17 Aug, 12 | by BMJ Group
Are you superhuman? Most people’s innate reaction would be to refute such a claim. “Superhuman” evokes images of superheroes, creations of human fantasy, and imagination, but what if we took the view that everyday objects such as glasses, hearing aids, and lipstick constituted forms of human enhancement? This insightful and thought-provoking exhibition of over 100 artefacts, artworks, and videos seeks to explore the past, present, and future of human enhancement from a medical, cultural, and ethical perspective.
Upon entering the exhibition, visitors are presented with the tale of Icarus; a tale of failed ambition and hubris. In the quest to make ourselves better; brighter, stronger, and more beautiful, does there come a point at which we must stop? Defining such a point is difficult, and the malleability of human attitudes to what is acceptable is illustrated with the presentation of headlines announcing the birth of Louise Brown, the test tube baby. Despite widespread apprehension at the time, in vitro fertilisation is now a routine NHS procedure.
The historical artefacts and medical objects displayed can largely be divided into those seeking to compensate for deficiency, and those designed to improve performance. Prosthetic limbs feature heavily in the former, ranging from an early prosthetic toe discovered in an Egyptian tomb, through to more recent prostheses including those designed for self-expression rather than functionality. The exhibition also features future developments and limbs that may be controlled by the nervous system.
The blurring of boundaries between man and machine is a recurring theme throughout the exhibition. As we ingest compounds and implant devices it becomes more difficult to draw the distinction between what is human and what is not. In the videos, one expert questions our right to call our achievements our own if we are using enhancements. Another argues it is our duty and responsibility to continue to develop and enhance our capabilities. What about creativity? What about individuality? These are things that may be sacrificed in the quest for the universal ideal.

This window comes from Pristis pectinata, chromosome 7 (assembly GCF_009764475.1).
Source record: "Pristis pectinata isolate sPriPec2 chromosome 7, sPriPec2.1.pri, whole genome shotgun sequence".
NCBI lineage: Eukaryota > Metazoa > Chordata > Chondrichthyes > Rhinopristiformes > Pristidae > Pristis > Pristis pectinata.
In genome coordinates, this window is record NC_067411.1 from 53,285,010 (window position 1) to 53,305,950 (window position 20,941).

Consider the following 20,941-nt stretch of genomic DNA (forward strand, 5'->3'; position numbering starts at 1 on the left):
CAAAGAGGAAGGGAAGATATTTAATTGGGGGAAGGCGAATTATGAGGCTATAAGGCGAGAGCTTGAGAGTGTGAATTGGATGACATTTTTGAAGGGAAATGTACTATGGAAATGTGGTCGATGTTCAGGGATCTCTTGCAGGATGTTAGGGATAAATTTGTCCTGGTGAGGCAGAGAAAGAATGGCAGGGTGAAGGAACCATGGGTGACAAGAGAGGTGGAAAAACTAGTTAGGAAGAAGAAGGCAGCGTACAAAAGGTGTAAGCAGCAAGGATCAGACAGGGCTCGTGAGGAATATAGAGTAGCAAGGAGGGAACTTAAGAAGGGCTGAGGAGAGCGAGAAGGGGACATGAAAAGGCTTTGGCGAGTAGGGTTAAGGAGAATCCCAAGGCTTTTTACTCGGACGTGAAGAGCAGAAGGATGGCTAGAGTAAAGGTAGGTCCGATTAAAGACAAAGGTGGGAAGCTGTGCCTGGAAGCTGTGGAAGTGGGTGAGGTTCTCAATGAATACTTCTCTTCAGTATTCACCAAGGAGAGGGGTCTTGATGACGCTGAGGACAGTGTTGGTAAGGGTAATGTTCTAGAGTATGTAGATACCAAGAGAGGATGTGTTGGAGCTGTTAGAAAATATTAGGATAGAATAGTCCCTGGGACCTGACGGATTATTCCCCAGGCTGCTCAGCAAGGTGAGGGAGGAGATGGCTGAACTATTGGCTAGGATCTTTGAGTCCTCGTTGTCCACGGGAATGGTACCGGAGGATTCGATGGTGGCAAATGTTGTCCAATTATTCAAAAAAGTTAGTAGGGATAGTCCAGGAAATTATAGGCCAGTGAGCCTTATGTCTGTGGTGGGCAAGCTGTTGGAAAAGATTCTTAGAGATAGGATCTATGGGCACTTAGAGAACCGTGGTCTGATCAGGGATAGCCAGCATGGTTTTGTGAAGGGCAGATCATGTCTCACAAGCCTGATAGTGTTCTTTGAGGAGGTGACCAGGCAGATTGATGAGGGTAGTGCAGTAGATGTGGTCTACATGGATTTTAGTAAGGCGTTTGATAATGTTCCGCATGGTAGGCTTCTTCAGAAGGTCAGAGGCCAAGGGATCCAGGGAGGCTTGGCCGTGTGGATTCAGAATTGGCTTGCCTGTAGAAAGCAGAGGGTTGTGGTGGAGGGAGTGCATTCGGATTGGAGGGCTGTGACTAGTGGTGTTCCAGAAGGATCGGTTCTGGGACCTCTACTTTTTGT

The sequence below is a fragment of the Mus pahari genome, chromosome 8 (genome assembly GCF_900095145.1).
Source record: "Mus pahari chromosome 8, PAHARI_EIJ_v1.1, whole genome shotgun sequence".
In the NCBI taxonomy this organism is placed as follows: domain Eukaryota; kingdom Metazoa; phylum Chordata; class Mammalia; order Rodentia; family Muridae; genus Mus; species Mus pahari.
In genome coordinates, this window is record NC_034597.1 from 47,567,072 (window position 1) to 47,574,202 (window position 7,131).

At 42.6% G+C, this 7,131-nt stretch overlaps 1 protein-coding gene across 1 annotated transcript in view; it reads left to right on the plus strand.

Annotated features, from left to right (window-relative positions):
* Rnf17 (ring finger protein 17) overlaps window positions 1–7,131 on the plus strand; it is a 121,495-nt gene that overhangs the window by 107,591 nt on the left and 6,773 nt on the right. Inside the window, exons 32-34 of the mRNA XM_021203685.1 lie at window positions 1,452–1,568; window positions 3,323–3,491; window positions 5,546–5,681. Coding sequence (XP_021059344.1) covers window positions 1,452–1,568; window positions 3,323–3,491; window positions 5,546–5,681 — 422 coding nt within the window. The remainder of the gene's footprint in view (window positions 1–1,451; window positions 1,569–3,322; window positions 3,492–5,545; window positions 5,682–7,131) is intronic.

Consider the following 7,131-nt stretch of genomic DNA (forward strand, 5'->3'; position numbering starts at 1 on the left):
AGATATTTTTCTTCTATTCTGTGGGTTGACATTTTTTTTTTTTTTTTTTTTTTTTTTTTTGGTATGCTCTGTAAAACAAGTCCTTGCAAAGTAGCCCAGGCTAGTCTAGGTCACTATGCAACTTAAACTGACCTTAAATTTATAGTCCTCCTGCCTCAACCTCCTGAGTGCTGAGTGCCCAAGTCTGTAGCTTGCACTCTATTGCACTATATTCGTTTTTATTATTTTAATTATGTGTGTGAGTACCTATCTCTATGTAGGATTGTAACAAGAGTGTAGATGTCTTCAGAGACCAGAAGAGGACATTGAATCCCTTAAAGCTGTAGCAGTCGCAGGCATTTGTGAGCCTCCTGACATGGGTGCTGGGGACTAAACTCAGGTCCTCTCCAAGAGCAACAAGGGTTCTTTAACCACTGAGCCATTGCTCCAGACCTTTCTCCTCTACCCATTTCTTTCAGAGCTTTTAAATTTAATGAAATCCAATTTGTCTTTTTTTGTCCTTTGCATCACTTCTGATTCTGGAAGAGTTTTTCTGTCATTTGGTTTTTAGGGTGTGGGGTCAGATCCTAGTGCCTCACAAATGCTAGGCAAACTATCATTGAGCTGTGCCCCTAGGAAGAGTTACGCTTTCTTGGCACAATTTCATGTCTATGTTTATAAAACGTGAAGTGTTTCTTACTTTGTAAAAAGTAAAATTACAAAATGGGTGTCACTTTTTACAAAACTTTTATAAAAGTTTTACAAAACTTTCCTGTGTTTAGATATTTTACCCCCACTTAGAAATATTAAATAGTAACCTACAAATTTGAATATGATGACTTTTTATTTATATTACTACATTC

The uneven playing field created when some use enhancements and others do not is best demonstrated by doping in sport. The exhibition showcases a wide range of interventions used to enhance sporting performance, including the “Whizzinator”—a plastic penis and dried drug-free urine samples designed to ensure athletes using performance enhancing drugs would pass the drugs tests.
Featuring contributions from scientists and medics, ethicists, artists, and commentators, this exhibition takes a truly fascinating look at our ceaseless desire and innumerable attempts at self-improvement. It represents an area of science that is exciting and terrifying in roughly equal measure and encourages the visitor to reflect on their own attitudes to the human body.
The Superhuman exhibition runs at the Wellcome Collection from the 19 July to the 16 October 2012. Admission is free.
Emma Rourke is a BMJ Clegg scholar and an intercalating medical student at Newcastle University.